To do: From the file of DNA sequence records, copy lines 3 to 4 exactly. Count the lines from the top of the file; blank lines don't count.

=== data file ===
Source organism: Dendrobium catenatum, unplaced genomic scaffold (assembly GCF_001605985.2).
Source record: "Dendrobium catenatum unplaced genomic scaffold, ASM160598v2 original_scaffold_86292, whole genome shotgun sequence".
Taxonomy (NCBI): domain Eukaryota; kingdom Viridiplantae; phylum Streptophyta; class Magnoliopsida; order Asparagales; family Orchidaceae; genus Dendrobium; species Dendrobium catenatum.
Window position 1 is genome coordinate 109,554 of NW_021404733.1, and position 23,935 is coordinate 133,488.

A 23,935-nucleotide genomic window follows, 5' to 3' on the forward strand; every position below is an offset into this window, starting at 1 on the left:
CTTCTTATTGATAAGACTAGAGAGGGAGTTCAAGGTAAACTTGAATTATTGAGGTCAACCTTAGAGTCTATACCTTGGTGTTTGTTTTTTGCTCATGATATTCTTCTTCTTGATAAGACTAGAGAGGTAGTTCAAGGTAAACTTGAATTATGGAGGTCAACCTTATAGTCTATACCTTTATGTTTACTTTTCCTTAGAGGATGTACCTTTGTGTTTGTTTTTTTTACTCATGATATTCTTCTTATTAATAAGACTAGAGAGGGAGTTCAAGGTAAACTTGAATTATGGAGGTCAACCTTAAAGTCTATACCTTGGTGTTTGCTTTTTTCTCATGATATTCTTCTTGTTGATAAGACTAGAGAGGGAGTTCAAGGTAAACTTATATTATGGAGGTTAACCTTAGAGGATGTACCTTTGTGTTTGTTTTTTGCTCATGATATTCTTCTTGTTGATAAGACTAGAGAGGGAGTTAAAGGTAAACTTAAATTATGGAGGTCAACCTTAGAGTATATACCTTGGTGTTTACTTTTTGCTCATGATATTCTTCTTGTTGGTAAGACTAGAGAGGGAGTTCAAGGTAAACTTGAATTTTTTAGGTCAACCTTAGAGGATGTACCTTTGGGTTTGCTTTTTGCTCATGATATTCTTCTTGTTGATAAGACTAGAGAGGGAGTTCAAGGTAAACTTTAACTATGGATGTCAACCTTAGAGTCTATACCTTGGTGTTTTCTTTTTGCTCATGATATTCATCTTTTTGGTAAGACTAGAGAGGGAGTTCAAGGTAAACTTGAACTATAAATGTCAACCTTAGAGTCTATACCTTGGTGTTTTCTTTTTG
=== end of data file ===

Taxonomy (NCBI): domain Eukaryota; kingdom Viridiplantae; phylum Streptophyta; class Magnoliopsida; order Asparagales; family Orchidaceae; genus Dendrobium; species Dendrobium catenatum.
Window position 1 is genome coordinate 109,554 of NW_021404733.1, and position 23,935 is coordinate 133,488.